Oh, cool. I like Mewithoutyou. Brother, Sister is a really good album. I love it.

                Yeah…

                Brother, Sister, have you heard that one?

                No…..but I’d like to check it out.

                Yeah, it’s really good.

I then walked away slowly.

For the next half hour, as I went through my end of the night routine, I wrestled with the idea of asking Anna out. I kept getting bursts of adrenaline whenever I thought of it. In that moment I had the courage to ask anyone. But, then I’d hesitate, and the adrenaline would wear off. Then my inner monologue would start sounding like Woody Allen.

Finally I saw my chance when Anna left the table for a moment. I did what any coward would do. I tried to ask her out through her friend.

                Hey, so your friend, she has a boyfriend, right?

                No, not really.

                You think she’d go out with me?

                You should ask her.

                Okay.

Anna returned.

                Hey, your friend said you didn’t have a boyfriend.

                Yeah.

                So, you want to go out with me?

                Yeah!

She didn’t realize she yelled it.

For the next two hours I sat at that table across from her. We played little mind games, choosing our words carefully, along with awkward games of footie. But, I was more relaxed than usual. I knew before I sat down I loved her. And I knew at that moment there was nothing I could say that would make her not love me.

It made me want to puke, mostly in a good way.

Three days later, after some anxious text messages, and a nervous moment trying to find her apartment, we had our first date.

She greeted me at her door with a smile that would become a permanent fixture in every reflection of my memory.

Her apartment smelled like burnt cookies. A plate of burnt cookies sat on the coffee table that was obviously straightened 10 minutes earlier.  She shifted slightly, with her nervous smile, and her fingers tucked into the bottom of an old Misfits shirt.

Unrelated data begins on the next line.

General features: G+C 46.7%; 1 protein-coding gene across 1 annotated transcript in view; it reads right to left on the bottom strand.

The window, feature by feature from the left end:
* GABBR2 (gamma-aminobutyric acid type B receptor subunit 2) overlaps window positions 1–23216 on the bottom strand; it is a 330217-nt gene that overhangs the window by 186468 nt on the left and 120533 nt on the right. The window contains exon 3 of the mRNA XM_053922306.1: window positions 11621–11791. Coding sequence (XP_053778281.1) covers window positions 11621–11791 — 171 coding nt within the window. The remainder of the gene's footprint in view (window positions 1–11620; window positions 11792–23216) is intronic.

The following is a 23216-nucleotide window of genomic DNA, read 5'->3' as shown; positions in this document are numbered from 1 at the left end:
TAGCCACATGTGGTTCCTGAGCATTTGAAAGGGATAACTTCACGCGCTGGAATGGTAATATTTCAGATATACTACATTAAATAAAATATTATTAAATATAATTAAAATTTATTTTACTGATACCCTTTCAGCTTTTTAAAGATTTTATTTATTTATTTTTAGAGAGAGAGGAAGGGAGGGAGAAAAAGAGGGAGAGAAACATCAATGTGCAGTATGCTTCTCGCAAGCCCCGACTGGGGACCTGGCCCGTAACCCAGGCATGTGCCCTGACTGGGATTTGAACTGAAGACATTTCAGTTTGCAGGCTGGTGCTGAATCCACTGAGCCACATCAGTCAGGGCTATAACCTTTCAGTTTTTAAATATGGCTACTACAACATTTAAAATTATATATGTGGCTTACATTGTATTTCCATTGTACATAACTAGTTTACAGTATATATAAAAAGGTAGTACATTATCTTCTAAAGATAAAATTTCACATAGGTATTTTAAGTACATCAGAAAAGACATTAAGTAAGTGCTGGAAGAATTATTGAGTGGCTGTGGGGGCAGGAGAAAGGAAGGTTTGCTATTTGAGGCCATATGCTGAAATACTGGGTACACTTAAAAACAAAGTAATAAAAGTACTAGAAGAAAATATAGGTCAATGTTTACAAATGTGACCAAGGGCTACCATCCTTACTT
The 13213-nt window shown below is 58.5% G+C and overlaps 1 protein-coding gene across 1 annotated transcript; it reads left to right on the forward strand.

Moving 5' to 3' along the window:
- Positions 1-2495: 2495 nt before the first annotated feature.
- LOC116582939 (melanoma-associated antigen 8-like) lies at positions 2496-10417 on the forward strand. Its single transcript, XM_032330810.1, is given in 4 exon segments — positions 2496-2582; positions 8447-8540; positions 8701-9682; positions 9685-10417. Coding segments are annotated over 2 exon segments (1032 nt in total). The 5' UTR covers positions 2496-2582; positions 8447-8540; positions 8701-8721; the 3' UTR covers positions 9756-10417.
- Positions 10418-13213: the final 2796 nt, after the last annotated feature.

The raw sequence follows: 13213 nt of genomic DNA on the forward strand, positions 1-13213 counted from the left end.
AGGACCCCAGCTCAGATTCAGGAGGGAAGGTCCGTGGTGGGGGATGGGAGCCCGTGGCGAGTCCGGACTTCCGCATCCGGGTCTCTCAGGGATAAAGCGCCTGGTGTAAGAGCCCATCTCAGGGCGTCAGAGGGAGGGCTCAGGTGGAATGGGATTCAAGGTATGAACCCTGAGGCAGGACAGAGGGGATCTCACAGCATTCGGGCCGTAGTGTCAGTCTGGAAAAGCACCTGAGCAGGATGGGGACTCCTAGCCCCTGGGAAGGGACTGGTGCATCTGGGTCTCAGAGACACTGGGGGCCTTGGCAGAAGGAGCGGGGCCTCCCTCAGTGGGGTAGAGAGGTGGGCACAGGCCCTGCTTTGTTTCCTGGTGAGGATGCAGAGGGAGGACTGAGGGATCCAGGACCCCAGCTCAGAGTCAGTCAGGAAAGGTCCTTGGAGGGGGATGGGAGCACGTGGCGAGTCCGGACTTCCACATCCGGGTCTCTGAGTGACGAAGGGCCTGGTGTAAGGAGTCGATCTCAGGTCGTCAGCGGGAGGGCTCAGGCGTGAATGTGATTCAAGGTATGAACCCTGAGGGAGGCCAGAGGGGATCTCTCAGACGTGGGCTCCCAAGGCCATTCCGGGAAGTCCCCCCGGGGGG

Do you want a cookie?

                No thanks, maybe later.

                I burnt them. I’m sorry, I’m kind of a disaster in the kitchen. Don’t eat those cookies.

                They don’t look that bad.

                Yeah they do.

                I have a pizza I’m making. It’s not going to be any better.

                You made the pizza?

                Well I took it out of the box and put it in the oven.

                Oh, heh, can I use your bathroom?

And so began a sometimes beautiful relationship.

We weren’t a fairytale love. It had a couple sharp edges, and an air of doom from the beginning. But it was clear we loved each other because we wanted to, because for once we wanted to be those people. We wanted the lonely ones to burn a little with jealousy when they saw us. 

 But, we always knew at some point one of us would want to be alone again.

When you think back to your past relationships, often times you hear subtle hints of unhappiness in the other’s voice you didn’t hear when you were with them. Subliminal messages you couldn’t hear because you were desensitized by your optimism. It is one of those nice things about love. It puts you in a perpetual state of always feeling okay. All of your worries and grudges shrink a little. You think because you got this person to love you you’ve accomplished something. 

And you both keep talking, and you both keep telling stories the other won’t hear until they’re alone in the dark.